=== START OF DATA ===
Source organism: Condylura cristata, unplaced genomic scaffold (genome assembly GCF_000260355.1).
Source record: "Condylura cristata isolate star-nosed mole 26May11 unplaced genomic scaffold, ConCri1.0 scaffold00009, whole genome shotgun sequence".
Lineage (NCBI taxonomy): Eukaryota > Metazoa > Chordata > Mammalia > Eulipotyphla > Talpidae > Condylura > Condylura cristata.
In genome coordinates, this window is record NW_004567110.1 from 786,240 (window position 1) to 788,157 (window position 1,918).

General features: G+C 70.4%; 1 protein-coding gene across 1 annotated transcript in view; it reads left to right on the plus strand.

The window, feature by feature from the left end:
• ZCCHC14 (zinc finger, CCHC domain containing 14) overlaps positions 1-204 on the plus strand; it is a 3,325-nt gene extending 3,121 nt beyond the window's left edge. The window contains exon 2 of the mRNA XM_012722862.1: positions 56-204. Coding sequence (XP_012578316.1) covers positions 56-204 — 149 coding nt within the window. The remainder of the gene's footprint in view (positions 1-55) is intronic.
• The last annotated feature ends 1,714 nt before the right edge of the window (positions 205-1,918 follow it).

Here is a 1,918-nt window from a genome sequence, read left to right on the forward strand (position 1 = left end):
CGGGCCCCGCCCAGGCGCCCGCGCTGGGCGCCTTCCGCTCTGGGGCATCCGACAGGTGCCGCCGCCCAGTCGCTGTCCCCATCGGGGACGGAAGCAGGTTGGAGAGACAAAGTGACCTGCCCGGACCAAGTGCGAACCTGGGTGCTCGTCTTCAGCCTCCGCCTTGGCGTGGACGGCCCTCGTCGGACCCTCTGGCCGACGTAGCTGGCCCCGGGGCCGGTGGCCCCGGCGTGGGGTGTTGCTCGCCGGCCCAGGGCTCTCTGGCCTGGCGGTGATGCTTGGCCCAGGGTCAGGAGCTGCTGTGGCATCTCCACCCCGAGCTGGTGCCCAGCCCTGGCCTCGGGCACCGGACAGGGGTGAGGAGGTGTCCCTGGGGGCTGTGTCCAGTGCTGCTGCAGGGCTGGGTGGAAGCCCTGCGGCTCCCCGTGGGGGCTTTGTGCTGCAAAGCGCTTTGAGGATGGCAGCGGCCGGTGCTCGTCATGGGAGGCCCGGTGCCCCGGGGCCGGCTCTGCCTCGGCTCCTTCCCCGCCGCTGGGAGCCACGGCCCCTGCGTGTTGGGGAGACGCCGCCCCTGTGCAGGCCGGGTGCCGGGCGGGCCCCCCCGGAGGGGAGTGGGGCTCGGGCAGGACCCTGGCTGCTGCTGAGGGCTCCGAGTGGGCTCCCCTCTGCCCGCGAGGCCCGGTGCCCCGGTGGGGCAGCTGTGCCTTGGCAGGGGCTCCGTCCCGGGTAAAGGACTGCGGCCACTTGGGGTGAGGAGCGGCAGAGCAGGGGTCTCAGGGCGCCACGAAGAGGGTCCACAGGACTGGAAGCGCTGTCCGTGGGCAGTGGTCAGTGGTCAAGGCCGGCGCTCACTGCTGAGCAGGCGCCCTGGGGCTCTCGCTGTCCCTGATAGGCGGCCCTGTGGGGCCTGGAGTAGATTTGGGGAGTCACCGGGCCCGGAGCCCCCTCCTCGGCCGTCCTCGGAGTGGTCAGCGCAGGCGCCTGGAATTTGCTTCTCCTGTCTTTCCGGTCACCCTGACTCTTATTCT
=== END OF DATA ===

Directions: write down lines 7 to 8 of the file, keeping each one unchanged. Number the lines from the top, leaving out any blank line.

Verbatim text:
• ZCCHC14 (zinc finger, CCHC domain containing 14) overlaps positions 1-204 on the plus strand; it is a 3,325-nt gene extending 3,121 nt beyond the window's left edge. The window contains exon 2 of the mRNA XM_012722862.1: positions 56-204. Coding sequence (XP_012578316.1) covers positions 56-204 — 149 coding nt within the window. The remainder of the gene's footprint in view (positions 1-55) is intronic.
• The last annotated feature ends 1,714 nt before the right edge of the window (positions 205-1,918 follow it).